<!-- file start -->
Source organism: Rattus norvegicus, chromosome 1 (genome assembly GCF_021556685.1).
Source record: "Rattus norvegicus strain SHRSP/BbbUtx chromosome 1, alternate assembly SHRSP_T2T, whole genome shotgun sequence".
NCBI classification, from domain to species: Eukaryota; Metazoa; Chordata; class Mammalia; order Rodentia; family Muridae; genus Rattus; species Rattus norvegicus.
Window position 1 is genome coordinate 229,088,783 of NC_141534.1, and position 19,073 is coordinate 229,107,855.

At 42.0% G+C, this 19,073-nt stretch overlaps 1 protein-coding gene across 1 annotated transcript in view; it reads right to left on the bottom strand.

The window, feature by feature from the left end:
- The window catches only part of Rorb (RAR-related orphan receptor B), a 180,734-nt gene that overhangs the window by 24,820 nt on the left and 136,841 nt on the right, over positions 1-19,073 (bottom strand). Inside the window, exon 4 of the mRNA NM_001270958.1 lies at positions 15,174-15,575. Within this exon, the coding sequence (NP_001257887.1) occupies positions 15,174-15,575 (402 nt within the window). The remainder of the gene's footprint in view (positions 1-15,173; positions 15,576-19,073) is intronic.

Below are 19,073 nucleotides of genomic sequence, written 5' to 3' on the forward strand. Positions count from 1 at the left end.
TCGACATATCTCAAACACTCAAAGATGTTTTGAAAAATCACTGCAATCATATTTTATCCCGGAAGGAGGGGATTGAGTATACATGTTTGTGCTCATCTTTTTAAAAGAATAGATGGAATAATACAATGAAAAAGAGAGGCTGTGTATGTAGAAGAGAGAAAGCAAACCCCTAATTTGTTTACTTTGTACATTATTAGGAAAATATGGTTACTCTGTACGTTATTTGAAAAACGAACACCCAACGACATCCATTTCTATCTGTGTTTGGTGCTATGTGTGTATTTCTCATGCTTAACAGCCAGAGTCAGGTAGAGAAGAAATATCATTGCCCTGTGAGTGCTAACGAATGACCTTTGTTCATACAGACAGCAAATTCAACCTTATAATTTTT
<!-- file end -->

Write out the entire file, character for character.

Source organism: Rattus norvegicus, chromosome 1 (genome assembly GCF_021556685.1).
Source record: "Rattus norvegicus strain SHRSP/BbbUtx chromosome 1, alternate assembly SHRSP_T2T, whole genome shotgun sequence".
NCBI classification, from domain to species: Eukaryota; Metazoa; Chordata; class Mammalia; order Rodentia; family Muridae; genus Rattus; species Rattus norvegicus.
Window position 1 is genome coordinate 229,088,783 of NC_141534.1, and position 19,073 is coordinate 229,107,855.

At 42.0% G+C, this 19,073-nt stretch overlaps 1 protein-coding gene across 1 annotated transcript in view; it reads right to left on the bottom strand.

The window, feature by feature from the left end:
- The window catches only part of Rorb (RAR-related orphan receptor B), a 180,734-nt gene that overhangs the window by 24,820 nt on the left and 136,841 nt on the right, over positions 1-19,073 (bottom strand). Inside the window, exon 4 of the mRNA NM_001270958.1 lies at positions 15,174-15,575. Within this exon, the coding sequence (NP_001257887.1) occupies positions 15,174-15,575 (402 nt within the window). The remainder of the gene's footprint in view (positions 1-15,173; positions 15,576-19,073) is intronic.

Below are 19,073 nucleotides of genomic sequence, written 5' to 3' on the forward strand. Positions count from 1 at the left end.
TCGACATATCTCAAACACTCAAAGATGTTTTGAAAAATCACTGCAATCATATTTTATCCCGGAAGGAGGGGATTGAGTATACATGTTTGTGCTCATCTTTTTAAAAGAATAGATGGAATAATACAATGAAAAAGAGAGGCTGTGTATGTAGAAGAGAGAAAGCAAACCCCTAATTTGTTTACTTTGTACATTATTAGGAAAATATGGTTACTCTGTACGTTATTTGAAAAACGAACACCCAACGACATCCATTTCTATCTGTGTTTGGTGCTATGTGTGTATTTCTCATGCTTAACAGCCAGAGTCAGGTAGAGAAGAAATATCATTGCCCTGTGAGTGCTAACGAATGACCTTTGTTCATACAGACAGCAAATTCAACCTTATAATTTTT